Selected papers on Advanced Mathematical Thinking:

1981d The mutual relationship between higher mathematics and a complete cognitive theory of mathematical education, Actes du Cinquième Colloque du Groupe Internationale P.M.E., Grenoble, 316-321.
[The ‘call to arms’, seeking an extension of school mathematics education to university level.]

In 1985, Gontran Ervynck (who originated the term 'advanced mathematical thinking') and I founded the Advanced Mathematical Thinking Working Group of PME, with later discussions such as:

1988i The Nature of Advanced Mathematical Thinking, Papers of the Working Group of AMT.
An early Working Group discussion paper on Advanced Mathematical Thinking.

This led to:
1991k The Psychology of Advanced Mathematical Thinking, in Tall D. O. (ed.) Advanced Mathematical Thinking, Kluwer: Holland, 3-21.
1991l (with Ed Dubinsky), Advanced Mathematical Thinking and the Computer, in Tall D. O. (ed.), Advanced Mathematical Thinking, Kluwer: Holland, 231-248.
1991m Reflections, in Tall D. O. (ed.), Advanced Mathematical Thinking, Kluwer: Holland, 251-259.

Other papers followed, for example:

1992c (with Md Nor Bakar) Students' Mental Prototypes for Functions and Graphs, Int. J. Math Ed Sci & Techn., 23 1, 39-50.
1991b (with Guershon Harel) The General, the Abstract, and the Generic in Advanced Mathematics, For the Learning of Mathematics, 11 1, 38-42.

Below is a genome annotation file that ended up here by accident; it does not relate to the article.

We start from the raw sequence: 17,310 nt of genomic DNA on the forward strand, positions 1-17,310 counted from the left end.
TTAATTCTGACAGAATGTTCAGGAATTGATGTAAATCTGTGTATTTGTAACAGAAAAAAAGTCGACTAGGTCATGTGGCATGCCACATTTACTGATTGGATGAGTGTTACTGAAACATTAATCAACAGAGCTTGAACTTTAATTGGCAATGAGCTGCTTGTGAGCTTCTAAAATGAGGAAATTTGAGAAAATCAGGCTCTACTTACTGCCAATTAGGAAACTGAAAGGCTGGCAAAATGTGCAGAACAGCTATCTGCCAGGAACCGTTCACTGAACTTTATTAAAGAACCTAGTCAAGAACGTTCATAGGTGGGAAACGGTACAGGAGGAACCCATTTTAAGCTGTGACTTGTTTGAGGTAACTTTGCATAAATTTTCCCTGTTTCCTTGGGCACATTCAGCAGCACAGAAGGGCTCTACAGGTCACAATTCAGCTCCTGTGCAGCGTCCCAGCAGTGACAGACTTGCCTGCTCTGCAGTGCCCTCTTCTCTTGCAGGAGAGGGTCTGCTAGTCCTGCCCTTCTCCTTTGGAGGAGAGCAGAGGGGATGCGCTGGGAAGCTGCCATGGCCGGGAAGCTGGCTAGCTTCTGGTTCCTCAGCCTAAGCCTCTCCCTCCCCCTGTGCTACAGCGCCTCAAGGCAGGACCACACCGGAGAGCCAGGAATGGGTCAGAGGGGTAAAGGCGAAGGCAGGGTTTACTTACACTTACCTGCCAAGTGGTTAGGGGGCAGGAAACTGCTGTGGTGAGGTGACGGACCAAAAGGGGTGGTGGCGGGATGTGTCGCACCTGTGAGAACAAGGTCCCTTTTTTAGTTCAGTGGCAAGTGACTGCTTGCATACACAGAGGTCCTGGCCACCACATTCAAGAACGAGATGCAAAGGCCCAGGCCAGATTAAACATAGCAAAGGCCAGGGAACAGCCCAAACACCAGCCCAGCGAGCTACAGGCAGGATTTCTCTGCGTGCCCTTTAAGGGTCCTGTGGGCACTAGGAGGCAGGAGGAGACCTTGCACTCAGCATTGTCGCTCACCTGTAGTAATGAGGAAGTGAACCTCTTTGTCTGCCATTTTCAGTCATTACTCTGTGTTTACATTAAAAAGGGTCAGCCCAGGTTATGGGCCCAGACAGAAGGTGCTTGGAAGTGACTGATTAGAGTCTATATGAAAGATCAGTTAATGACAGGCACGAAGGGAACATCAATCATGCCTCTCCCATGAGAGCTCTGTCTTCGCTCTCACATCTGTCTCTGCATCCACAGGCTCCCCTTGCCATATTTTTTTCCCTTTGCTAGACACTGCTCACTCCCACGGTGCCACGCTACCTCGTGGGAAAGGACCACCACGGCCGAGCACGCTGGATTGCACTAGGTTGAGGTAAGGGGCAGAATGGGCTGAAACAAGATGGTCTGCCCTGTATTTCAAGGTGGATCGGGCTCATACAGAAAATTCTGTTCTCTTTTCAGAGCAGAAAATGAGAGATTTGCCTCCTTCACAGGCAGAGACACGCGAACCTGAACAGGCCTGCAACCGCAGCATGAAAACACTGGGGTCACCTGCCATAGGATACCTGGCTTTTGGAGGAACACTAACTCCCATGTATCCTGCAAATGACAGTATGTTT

1992e The Transition to Advanced Mathematical Thinking: Functions, Limits, Infinity, and Proof, in Grouws D.A. (ed.) Handbook of Research on MathematicsTeaching and Learning, Macmillan, New York, 495-511. [This is a review of some of the contemporary research about the transition from school to university].
1992m Construction of Objects through Definition and Proof, PME Working Group on AMT, Durham, NH.
1992f Current difficulties in the teaching of mathematical analysis at university: an essay review of Victor Bryant Yet another introduction to analysis, Zentralblatt für Didaktik der Mathematik, 92/2, 37-42.
1993a Mathematicians Thinking about Students Thinking about Mathematics, Newsletter of the London Mathematical Society, 202, 12-13 (full version available as pre-print).
1993d (with Mohamad Rashidi Razali), Diagnosing Students' Difficulties in Learning Mathematics, Int J. Math Ed, Sci & Techn., 24 2, 209-202.
1994e The Psychology of Advanced Mathematical Thinking: Biological Brain and Mathematical Mind, Abstracts of the Working group on Advanced Mathematical Thinking (A.M.T.), PME 18, Lisbon, 33-39.
1994g Understanding the Processes of Advanced Mathematical Thinking, Abstracts of Invited Talks, International Congress of Mathematicians, Zurich, August 1994, 182-183.
1995b Mathematical Growth in Elementary and Advanced Mathematical Thinking, plenary address. In L. Meira & D. Carraher, (Eds.), Proceedings of PME 19, Recife, Brazil, I, 61-75. [The first paper I wrote covering the full span of mathematical development from child to mathematician.]
1996a Advanced Mathematical Thinking and the Computer. Proceedings of the 20th University Mathematics Teaching Conference, Shell Centre, Nottingham.